Recent advances in DNA sequencing technology have shrunk the necessary equipment to a size where you can “throw it in a backpack and go anywhere,” according to Aaron Pomerantz, a PhD student in the Patel lab. A major breakthrough was the development of a nanopore sequencer (which is “about the size of a Kit Kat bar,” according to Pomerantz) that allows researchers to obtain DNA sequence from a sample in less than 24 hours, dramatically faster than the weeks or months it would take using traditional equipment. In addition to the nanopore sequencer, the main pieces of equipment are a centrifuge to extract DNA from samples and a portable thermocycler to amplify genes prior to sequencing.
Pomerantz first heard of the affordable, portable equipment when he was working as a field biologist before coming to Berkeley. It had largely been used for human health purposes, such as tracking viral outbreaks. He realized it could also be a game-changer for biodiversity field research, because it allows scientists to bring a mobile lab directly into remote areas.
Now at Berkeley, Pomerantz is improving and adapting mobile DNA sequencing for field research. He has recently 3D-printed a centrifuge at the Jacobs Institute for Design Innovation on campus, making the equipment even more portable and affordable. Pomerantz and his colleagues use the mobile lab to do DNA barcoding in the field, a method that allows species to be identified based on the sequence of just one or a few genes. They have developed primers (small pieces of DNA) to amplify ribosomal genes that are conserved across species for use in DNA barcoding. “You could take a plant, a fungus, and an insect, and use this same primer set to amplify the ribosome from each of these organisms. So you can go out and do broad taxonomic surveys and then sequence it on the nanopore sequencer,” he says.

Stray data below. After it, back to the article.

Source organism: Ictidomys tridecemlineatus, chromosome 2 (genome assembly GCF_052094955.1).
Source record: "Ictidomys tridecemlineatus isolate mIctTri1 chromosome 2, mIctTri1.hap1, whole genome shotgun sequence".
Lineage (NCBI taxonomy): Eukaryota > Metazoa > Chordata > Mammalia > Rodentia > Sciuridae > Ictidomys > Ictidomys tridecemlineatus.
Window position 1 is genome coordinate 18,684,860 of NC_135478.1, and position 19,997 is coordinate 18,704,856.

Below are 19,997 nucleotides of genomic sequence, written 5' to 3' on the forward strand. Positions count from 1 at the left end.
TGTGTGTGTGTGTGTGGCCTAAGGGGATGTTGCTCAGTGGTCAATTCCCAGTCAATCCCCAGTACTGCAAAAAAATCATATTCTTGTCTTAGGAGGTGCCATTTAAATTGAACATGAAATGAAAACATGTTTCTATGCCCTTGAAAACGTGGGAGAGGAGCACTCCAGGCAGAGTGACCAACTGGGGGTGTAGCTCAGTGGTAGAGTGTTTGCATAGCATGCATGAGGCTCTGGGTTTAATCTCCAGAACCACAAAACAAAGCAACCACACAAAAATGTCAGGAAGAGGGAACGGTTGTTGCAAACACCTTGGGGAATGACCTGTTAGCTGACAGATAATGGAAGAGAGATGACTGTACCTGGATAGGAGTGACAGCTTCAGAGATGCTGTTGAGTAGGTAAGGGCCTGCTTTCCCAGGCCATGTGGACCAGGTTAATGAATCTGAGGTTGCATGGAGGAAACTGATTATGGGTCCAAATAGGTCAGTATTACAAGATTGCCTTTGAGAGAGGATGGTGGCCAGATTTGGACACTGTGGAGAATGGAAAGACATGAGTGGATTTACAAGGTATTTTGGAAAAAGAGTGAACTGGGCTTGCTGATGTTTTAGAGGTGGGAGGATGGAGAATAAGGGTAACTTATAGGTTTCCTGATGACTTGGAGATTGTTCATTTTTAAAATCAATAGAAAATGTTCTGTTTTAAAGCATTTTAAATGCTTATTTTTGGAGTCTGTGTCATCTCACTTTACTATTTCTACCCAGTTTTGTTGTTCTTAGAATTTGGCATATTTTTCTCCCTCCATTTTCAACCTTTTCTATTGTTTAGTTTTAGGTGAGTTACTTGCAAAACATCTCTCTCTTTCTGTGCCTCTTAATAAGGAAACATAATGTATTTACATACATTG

Pomerantz uses this technology in his own research on the evolution of transparency in butterflies and has taught it to students in the Peruvian rainforest. He says that in many countries like Peru, samples previously had to be sent internationally for sequencing, which could take months. Now “you can start looking at your DNA sequences within minutes” of plugging the sequencer into a laptop, enabling scientists to make real-time adjustments to their research in the field.
Starting this summer, Berkeley undergraduates will get hands-on experience with mobile DNA sequencing in a new field genomics course taught by Pomerantz and three other graduate students, all from different labs. Students will use the technique to investigate a wide range of scientific questions, such as identifying plants in the UC Botanical Garden. The goals of the course are both to teach students the technique and to expose them to different types of research in the department.
Pomerantz is excited by how portable sequencing technology is advancing both research and teaching. “These tools are making the barrier to entry lower, which is really important for teaching and for local capacity building in countries that don’t have the same scientific facilities. That’s what's really motivational for me.”
For more information, visit Pomerantz’s website: http://www.thenextgenscientist.com/fieldgenomics